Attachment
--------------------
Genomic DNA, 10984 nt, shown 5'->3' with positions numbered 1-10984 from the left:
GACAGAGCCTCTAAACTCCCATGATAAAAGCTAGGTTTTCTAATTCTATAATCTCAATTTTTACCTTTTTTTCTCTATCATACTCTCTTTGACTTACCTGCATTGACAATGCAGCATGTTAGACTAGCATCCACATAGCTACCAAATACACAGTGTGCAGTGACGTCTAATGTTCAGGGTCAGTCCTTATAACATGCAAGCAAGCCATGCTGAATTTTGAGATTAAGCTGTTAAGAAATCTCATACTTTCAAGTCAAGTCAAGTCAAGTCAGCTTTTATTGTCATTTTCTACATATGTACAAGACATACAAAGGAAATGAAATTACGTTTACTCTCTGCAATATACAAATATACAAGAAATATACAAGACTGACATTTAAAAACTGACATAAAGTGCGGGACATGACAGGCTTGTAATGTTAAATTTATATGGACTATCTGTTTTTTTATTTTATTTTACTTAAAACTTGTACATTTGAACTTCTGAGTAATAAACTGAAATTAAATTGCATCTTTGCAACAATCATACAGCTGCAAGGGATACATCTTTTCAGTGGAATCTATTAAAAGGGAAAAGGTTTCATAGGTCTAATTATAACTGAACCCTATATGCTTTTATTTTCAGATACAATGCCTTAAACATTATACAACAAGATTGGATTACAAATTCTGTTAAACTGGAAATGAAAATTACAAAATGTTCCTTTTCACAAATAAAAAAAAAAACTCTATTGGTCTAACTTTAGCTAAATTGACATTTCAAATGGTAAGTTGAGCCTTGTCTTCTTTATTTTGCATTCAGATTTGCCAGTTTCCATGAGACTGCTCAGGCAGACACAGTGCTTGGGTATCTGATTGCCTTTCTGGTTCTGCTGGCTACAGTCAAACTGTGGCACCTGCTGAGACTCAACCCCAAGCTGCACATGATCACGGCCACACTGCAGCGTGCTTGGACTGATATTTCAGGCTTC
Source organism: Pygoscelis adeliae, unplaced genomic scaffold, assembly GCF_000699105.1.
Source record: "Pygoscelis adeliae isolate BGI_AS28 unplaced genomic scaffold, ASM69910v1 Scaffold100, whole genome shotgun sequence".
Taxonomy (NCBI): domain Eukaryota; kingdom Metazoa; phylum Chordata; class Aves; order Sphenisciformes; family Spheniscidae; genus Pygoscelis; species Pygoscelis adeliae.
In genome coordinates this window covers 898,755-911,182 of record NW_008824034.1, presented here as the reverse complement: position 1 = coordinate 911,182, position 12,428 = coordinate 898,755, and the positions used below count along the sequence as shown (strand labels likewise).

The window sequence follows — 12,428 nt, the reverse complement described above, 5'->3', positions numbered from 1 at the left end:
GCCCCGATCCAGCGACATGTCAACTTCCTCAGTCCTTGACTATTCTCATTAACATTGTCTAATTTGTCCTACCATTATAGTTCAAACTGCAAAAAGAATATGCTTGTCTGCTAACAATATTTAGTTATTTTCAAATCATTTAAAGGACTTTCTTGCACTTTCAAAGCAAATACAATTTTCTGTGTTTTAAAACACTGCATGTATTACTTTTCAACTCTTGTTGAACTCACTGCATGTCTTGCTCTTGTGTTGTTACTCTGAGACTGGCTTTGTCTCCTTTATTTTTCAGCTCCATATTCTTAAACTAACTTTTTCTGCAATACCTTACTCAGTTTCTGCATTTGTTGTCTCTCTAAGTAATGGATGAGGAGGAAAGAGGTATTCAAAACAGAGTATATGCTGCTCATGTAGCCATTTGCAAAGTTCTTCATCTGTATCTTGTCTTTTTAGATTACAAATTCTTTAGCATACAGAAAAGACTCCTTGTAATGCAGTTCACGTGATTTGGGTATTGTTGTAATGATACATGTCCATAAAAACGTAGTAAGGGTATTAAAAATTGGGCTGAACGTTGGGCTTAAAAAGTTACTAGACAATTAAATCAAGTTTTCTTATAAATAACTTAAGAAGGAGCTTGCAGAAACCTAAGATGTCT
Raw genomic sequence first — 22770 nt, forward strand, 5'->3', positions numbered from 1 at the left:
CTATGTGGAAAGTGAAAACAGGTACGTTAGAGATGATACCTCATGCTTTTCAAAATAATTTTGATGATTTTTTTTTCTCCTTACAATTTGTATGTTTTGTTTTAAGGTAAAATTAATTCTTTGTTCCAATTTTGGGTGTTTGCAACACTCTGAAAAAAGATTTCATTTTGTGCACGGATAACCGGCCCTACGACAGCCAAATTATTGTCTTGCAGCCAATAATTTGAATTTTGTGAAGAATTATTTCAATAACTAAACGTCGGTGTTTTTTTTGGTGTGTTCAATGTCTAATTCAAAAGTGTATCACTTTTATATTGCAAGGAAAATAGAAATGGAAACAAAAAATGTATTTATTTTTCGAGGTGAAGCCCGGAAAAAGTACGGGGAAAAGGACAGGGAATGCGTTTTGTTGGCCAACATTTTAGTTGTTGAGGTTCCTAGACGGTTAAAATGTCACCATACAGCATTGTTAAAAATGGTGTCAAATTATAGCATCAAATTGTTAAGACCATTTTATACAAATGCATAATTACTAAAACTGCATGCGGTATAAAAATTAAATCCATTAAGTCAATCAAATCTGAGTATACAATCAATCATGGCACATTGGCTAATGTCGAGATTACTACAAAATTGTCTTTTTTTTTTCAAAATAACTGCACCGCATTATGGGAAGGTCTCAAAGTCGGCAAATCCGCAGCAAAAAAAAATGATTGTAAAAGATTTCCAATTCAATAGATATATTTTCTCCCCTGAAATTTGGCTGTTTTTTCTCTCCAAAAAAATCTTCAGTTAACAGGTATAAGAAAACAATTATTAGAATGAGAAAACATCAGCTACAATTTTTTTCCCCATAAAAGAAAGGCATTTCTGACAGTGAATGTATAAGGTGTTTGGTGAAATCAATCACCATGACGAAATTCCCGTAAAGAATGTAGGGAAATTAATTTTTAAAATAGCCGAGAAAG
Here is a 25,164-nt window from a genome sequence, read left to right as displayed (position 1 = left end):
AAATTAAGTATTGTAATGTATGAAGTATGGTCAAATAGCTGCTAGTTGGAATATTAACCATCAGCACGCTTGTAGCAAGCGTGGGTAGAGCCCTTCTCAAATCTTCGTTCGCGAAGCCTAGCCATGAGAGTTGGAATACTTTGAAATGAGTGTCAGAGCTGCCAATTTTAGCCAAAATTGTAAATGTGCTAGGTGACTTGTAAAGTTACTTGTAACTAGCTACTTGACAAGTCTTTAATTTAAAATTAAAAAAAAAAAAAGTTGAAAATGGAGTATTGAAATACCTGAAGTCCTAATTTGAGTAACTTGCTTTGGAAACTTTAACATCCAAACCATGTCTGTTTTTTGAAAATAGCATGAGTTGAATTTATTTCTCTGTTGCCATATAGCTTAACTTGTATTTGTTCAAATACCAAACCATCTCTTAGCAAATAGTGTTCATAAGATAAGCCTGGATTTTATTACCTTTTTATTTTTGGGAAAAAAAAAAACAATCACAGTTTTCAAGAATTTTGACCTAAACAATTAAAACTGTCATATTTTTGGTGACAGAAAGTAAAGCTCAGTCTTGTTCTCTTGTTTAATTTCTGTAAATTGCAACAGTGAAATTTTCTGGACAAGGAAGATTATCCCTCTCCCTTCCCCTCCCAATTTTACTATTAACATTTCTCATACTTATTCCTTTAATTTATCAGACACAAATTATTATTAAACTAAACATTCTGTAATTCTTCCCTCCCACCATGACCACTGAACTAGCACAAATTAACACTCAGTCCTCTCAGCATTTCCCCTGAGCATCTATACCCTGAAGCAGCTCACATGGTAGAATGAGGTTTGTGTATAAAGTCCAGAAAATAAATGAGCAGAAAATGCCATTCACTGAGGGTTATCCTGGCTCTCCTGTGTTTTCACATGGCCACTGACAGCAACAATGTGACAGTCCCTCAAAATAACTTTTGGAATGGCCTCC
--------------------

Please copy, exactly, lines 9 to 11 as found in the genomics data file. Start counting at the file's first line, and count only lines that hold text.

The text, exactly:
Raw genomic sequence first — 22770 nt, forward strand, 5'->3', positions numbered from 1 at the left:
CTATGTGGAAAGTGAAAACAGGTACGTTAGAGATGATACCTCATGCTTTTCAAAATAATTTTGATGATTTTTTTTTCTCCTTACAATTTGTATGTTTTGTTTTAAGGTAAAATTAATTCTTTGTTCCAATTTTGGGTGTTTGCAACACTCTGAAAAAAGATTTCATTTTGTGCACGGATAACCGGCCCTACGACAGCCAAATTATTGTCTTGCAGCCAATAATTTGAATTTTGTGAAGAATTATTTCAATAACTAAACGTCGGTGTTTTTTTTGGTGTGTTCAATGTCTAATTCAAAAGTGTATCACTTTTATATTGCAAGGAAAATAGAAATGGAAACAAAAAATGTATTTATTTTTCGAGGTGAAGCCCGGAAAAAGTACGGGGAAAAGGACAGGGAATGCGTTTTGTTGGCCAACATTTTAGTTGTTGAGGTTCCTAGACGGTTAAAATGTCACCATACAGCATTGTTAAAAATGGTGTCAAATTATAGCATCAAATTGTTAAGACCATTTTATACAAATGCATAATTACTAAAACTGCATGCGGTATAAAAATTAAATCCATTAAGTCAATCAAATCTGAGTATACAATCAATCATGGCACATTGGCTAATGTCGAGATTACTACAAAATTGTCTTTTTTTTTTCAAAATAACTGCACCGCATTATGGGAAGGTCTCAAAGTCGGCAAATCCGCAGCAAAAAAAAATGATTGTAAAAGATTTCCAATTCAATAGATATATTTTCTCCCCTGAAATTTGGCTGTTTTTTCTCTCCAAAAAAATCTTCAGTTAACAGGTATAAGAAAACAATTATTAGAATGAGAAAACATCAGCTACAATTTTTTTCCCCATAAAAGAAAGGCATTTCTGACAGTGAATGTATAAGGTGTTTGGTGAAATCAATCACCATGACGAAATTCCCGTAAAGAATGTAGGGAAATTAATTTTTAAAATAGCCGAGAAAG
Here is a 25,164-nt window from a genome sequence, read left to right as displayed (position 1 = left end):